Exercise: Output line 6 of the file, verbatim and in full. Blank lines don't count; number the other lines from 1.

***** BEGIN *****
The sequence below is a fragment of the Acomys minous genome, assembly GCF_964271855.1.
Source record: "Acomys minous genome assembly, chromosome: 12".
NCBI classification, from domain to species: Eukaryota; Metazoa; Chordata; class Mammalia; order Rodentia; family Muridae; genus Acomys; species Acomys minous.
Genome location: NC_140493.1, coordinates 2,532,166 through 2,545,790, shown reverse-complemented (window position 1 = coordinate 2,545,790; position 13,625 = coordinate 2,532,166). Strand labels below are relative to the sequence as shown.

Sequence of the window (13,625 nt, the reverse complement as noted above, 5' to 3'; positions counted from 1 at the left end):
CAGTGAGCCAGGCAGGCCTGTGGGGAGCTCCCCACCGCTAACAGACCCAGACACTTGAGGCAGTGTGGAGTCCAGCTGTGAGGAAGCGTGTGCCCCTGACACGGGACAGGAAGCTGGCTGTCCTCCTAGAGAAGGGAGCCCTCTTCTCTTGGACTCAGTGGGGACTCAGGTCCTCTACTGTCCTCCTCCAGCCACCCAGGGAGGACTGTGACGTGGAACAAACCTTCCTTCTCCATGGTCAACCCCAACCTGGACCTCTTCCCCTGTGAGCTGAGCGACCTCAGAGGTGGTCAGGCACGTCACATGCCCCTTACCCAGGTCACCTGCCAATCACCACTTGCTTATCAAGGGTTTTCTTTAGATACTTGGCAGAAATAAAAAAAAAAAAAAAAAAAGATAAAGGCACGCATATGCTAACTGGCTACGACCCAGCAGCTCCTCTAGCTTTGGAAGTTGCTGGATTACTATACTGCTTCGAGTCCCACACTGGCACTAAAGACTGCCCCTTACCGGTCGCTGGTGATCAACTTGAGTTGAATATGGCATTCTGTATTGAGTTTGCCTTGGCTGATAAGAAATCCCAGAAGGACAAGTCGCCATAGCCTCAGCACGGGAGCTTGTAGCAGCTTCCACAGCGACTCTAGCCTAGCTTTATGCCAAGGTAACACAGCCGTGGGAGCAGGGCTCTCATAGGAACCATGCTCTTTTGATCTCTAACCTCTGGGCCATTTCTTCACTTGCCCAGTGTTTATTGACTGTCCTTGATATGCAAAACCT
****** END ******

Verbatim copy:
CAGTGAGCCAGGCAGGCCTGTGGGGAGCTCCCCACCGCTAACAGACCCAGACACTTGAGGCAGTGTGGAGTCCAGCTGTGAGGAAGCGTGTGCCCCTGACACGGGACAGGAAGCTGGCTGTCCTCCTAGAGAAGGGAGCCCTCTTCTCTTGGACTCAGTGGGGACTCAGGTCCTCTACTGTCCTCCTCCAGCCACCCAGGGAGGACTGTGACGTGGAACAAACCTTCCTTCTCCATGGTCAACCCCAACCTGGACCTCTTCCCCTGTGAGCTGAGCGACCTCAGAGGTGGTCAGGCACGTCACATGCCCCTTACCCAGGTCACCTGCCAATCACCACTTGCTTATCAAGGGTTTTCTTTAGATACTTGGCAGAAATAAAAAAAAAAAAAAAAAAAGATAAAGGCACGCATATGCTAACTGGCTACGACCCAGCAGCTCCTCTAGCTTTGGAAGTTGCTGGATTACTATACTGCTTCGAGTCCCACACTGGCACTAAAGACTGCCCCTTACCGGTCGCTGGTGATCAACTTGAGTTGAATATGGCATTCTGTATTGAGTTTGCCTTGGCTGATAAGAAATCCCAGAAGGACAAGTCGCCATAGCCTCAGCACGGGAGCTTGTAGCAGCTTCCACAGCGACTCTAGCCTAGCTTTATGCCAAGGTAACACAGCCGTGGGAGCAGGGCTCTCATAGGAACCATGCTCTTTTGATCTCTAACCTCTGGGCCATTTCTTCACTTGCCCAGTGTTTATTGACTGTCCTTGATATGCAAAACCT